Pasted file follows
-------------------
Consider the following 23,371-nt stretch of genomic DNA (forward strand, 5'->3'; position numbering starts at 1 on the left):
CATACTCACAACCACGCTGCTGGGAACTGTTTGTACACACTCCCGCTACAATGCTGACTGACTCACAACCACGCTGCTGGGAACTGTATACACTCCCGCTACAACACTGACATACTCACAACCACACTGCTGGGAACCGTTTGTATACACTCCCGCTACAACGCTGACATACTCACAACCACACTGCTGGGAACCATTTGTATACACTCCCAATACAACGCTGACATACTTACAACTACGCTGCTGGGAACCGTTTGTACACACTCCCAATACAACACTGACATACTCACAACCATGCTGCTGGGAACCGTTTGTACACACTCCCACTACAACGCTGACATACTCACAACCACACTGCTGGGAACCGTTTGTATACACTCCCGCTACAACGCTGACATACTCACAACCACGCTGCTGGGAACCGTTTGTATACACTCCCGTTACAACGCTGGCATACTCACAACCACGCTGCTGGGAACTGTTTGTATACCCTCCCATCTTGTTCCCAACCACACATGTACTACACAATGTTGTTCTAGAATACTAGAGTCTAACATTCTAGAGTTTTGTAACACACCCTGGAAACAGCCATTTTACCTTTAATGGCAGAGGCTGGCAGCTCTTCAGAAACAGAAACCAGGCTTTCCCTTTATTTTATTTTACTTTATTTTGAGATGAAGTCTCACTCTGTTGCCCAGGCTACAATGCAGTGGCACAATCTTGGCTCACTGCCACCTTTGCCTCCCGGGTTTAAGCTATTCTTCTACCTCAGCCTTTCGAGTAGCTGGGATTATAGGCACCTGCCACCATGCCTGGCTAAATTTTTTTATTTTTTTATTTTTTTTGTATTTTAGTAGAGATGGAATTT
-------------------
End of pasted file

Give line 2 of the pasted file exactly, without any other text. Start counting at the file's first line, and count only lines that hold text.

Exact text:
CATACTCACAACCACGCTGCTGGGAACTGTTTGTACACACTCCCGCTACAATGCTGACTGACTCACAACCACGCTGCTGGGAACTGTATACACTCCCGCTACAACACTGACATACTCACAACCACACTGCTGGGAACCGTTTGTATACACTCCCGCTACAACGCTGACATACTCACAACCACACTGCTGGGAACCATTTGTATACACTCCCAATACAACGCTGACATACTTACAACTACGCTGCTGGGAACCGTTTGTACACACTCCCAATACAACACTGACATACTCACAACCATGCTGCTGGGAACCGTTTGTACACACTCCCACTACAACGCTGACATACTCACAACCACACTGCTGGGAACCGTTTGTATACACTCCCGCTACAACGCTGACATACTCACAACCACGCTGCTGGGAACCGTTTGTATACACTCCCGTTACAACGCTGGCATACTCACAACCACGCTGCTGGGAACTGTTTGTATACCCTCCCATCTTGTTCCCAACCACACATGTACTACACAATGTTGTTCTAGAATACTAGAGTCTAACATTCTAGAGTTTTGTAACACACCCTGGAAACAGCCATTTTACCTTTAATGGCAGAGGCTGGCAGCTCTTCAGAAACAGAAACCAGGCTTTCCCTTTATTTTATTTTACTTTATTTTGAGATGAAGTCTCACTCTGTTGCCCAGGCTACAATGCAGTGGCACAATCTTGGCTCACTGCCACCTTTGCCTCCCGGGTTTAAGCTATTCTTCTACCTCAGCCTTTCGAGTAGCTGGGATTATAGGCACCTGCCACCATGCCTGGCTAAATTTTTTTATTTTTTTATTTTTTTTGTATTTTAGTAGAGATGGAATTT